A recent study showed the promise of remyelination, which could help reverse some of the damage done to the body by multiple sclerosis.
Have you heard of remyelination? It might be important if you have multiple sclerosis.
A recent study in mice demonstrated the potential in remyelination, which is the growth of lost myelin.
The ability to regrow myelin could reverse the damages caused by multiple sclerosis (MS).
Simple gestures such as picking up the phone, walking, eating, and drinking require messages from the brain to the muscles and nerves. Messages throughout the body are sent via nerve synapses. When these synapses are unable to connect, the messages fail.
Nerves are protected by a fatty myelin sheath. As MS attacks and progresses, it destroys these sheaths and leaves the body vulnerable.
Signals get crossed and information lost. Simple tasks become huge ordeals or sometimes impossible.
MS can be a progressive disease and its course can be ruthless.
Once the damage is done, there’s been no hope of reversal. But now this recent look at growing myelin shows some potential for humans.
“Mouse studies enable scientists to study [deep into the] nervous system in an invasive nature that simply wouldn’t be possible to do in humans,” Claude Schofield, PhD, director of discovery research at the National Multiple Sclerosis Society, told Healthline.
Schofield explained how once the discoveries have been made in mice, they can then be looked at in human cells.
“Eventually, targets identified in the laboratory can be developed and tested for their ability to stimulate myelin repair in people,” said Schofield.
This initial study out of the Cincinnati Children’s Hospital Medical Center looked at the peripheral nervous system — the nerves that connect spinal cord to muscles and organs.
“The researchers intend to investigate the central nervous system — the brain and spinal cord — which is the system attacked during the course of MS,” said Schofield.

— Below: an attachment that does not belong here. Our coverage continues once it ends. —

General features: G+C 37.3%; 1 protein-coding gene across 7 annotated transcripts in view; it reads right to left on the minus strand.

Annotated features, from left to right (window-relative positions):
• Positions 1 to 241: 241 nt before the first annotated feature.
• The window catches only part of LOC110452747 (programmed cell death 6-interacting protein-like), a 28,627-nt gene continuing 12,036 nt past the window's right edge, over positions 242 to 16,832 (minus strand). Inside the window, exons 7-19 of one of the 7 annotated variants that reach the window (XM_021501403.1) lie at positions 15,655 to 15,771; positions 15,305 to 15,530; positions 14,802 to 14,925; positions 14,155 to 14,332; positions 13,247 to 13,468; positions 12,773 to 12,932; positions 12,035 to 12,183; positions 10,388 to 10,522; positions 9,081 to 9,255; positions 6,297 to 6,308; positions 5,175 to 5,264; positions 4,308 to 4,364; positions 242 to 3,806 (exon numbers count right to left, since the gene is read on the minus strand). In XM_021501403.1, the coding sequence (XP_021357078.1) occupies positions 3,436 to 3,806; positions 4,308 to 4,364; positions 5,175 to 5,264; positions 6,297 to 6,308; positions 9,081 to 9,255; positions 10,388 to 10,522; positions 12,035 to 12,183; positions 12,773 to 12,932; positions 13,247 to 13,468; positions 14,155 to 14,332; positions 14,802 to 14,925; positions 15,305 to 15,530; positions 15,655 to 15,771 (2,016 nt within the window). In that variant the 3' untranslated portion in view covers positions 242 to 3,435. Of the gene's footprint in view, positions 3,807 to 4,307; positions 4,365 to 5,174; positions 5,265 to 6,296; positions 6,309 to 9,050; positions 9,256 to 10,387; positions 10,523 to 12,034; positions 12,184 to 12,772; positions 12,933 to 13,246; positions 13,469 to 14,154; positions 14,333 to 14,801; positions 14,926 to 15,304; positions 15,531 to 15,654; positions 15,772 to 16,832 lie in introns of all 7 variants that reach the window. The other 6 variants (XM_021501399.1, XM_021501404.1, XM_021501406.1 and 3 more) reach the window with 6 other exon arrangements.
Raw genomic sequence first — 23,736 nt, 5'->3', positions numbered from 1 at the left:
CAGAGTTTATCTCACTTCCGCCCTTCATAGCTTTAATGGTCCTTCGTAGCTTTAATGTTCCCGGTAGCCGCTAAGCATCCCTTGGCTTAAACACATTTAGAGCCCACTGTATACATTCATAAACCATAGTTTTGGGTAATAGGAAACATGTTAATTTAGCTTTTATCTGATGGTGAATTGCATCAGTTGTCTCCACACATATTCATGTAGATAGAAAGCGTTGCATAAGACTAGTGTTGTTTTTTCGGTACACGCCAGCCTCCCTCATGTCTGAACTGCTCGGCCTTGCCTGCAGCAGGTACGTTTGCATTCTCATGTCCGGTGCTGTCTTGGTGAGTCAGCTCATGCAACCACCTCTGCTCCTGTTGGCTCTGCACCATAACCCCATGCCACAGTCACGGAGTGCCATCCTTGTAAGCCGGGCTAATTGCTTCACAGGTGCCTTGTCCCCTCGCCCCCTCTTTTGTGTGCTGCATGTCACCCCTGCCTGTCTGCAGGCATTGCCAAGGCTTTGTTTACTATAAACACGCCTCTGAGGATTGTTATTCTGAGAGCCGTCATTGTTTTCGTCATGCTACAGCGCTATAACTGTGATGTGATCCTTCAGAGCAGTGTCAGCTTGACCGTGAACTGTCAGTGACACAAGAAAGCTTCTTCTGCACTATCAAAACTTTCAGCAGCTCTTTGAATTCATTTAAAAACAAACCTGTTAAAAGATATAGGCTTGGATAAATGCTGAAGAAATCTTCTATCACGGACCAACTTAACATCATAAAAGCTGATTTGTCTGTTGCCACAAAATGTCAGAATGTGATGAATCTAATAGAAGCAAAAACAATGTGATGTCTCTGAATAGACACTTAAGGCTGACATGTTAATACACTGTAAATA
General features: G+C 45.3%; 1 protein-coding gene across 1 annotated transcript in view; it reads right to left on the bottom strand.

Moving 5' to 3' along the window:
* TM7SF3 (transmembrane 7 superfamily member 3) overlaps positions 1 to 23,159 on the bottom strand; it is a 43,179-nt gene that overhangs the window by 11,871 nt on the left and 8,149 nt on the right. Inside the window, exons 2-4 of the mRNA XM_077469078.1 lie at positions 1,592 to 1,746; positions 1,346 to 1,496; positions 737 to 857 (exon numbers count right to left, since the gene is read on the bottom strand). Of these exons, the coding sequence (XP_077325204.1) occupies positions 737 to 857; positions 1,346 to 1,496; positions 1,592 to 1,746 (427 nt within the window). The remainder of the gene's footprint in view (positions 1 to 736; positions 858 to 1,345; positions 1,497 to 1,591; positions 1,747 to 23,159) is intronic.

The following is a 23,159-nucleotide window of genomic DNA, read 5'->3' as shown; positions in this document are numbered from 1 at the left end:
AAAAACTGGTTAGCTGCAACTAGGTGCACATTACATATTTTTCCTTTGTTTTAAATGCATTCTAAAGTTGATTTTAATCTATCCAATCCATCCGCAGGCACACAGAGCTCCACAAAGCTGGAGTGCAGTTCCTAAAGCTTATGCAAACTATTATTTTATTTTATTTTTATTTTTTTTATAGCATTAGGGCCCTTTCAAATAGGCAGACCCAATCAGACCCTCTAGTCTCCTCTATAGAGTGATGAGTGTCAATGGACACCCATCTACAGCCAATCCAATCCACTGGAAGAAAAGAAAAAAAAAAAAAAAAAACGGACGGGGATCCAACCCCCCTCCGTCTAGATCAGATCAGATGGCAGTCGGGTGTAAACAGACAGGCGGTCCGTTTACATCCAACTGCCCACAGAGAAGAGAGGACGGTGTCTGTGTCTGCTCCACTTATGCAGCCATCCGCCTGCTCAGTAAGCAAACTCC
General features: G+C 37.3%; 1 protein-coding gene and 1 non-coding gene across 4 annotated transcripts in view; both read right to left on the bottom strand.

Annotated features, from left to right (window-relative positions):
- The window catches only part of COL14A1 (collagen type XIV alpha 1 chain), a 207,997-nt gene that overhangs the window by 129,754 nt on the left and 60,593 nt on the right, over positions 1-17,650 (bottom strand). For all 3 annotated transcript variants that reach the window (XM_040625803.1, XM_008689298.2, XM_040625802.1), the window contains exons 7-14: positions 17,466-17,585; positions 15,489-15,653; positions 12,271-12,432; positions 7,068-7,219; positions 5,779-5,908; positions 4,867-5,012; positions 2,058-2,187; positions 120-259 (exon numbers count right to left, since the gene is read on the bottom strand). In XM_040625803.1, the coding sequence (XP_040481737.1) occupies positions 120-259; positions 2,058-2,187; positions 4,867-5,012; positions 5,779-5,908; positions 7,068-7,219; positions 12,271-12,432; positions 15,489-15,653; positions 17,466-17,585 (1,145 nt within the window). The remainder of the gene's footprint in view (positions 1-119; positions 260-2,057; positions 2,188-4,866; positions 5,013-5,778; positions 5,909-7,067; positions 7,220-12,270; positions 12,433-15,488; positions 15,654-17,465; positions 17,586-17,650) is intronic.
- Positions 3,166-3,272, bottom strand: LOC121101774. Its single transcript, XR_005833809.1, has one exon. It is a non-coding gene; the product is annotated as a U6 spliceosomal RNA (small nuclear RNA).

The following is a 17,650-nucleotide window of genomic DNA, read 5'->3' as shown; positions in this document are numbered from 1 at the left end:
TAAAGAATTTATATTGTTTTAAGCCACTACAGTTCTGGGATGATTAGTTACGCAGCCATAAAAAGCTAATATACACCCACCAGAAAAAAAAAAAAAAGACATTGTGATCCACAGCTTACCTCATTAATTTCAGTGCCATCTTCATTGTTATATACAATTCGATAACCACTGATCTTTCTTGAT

This is one small study showing potential, but increasingly, research in the field has led to “many recent strides in understanding the mechanisms that drive myelin growth and repair, in health and disease states like MS,” explained Schofield.
Schofield explained the importance of remyelination.
“Many believe that restoring myelin can protect the underlying axons from major damage and preserve the health of the nerve, and also restore nerve signaling which is facilitated by myelin,” he said.
“This holds potential for restoring function that’s been lost because of interrupted nerve signaling during the course of multiple sclerosis,” he added.
People with progressive MS experience serious symptoms and often lose basic body functions.
Rebuilding myelin could potentially restore these lost functions and significantly increase quality of life.
“Hundreds of scientists are focusing on [researching myelin] and strategies for repairing myelin. It’s only been in the last few years that basic research has begun to be translated to human clinical trials of experimental strategies to repair myelin,” explained Schofield.
In recent years, the tools have significantly improved and allow for better screening of compounds. This speeds up the identification of new myelin-promoting candidates that could be tested in clinical trials.
“So I think we’ll continue to see promising myelin repair strategies coming through the therapeutic pipeline,” stated Schofield.
This past Wednesday, March 28, marked the first Progressive MS Day.
Created by Can Do Multiple Sclerosis, #ProgressiveMSDay was designed to highlight those living with the disease. It was promoted throughout social media by all kinds of people living with MS.
MS is a snowflake disease and no two are alike. Progression may and can take place, taking the most invisible disease and placing it in a wheelchair.
It’s understood that most people with relapsing MS will experience a progression in disability. Many others begin with this progression. Research and upcoming treatments for relapsing MS continue, but progressive MS is stubborn.
No answers today on how to rebuild the myelin, but the race has started.
Editor’s note: Caroline Craven is a patient expert living with MS. Her award-winning blog is GirlwithMS.com, and she can be found on Twitter.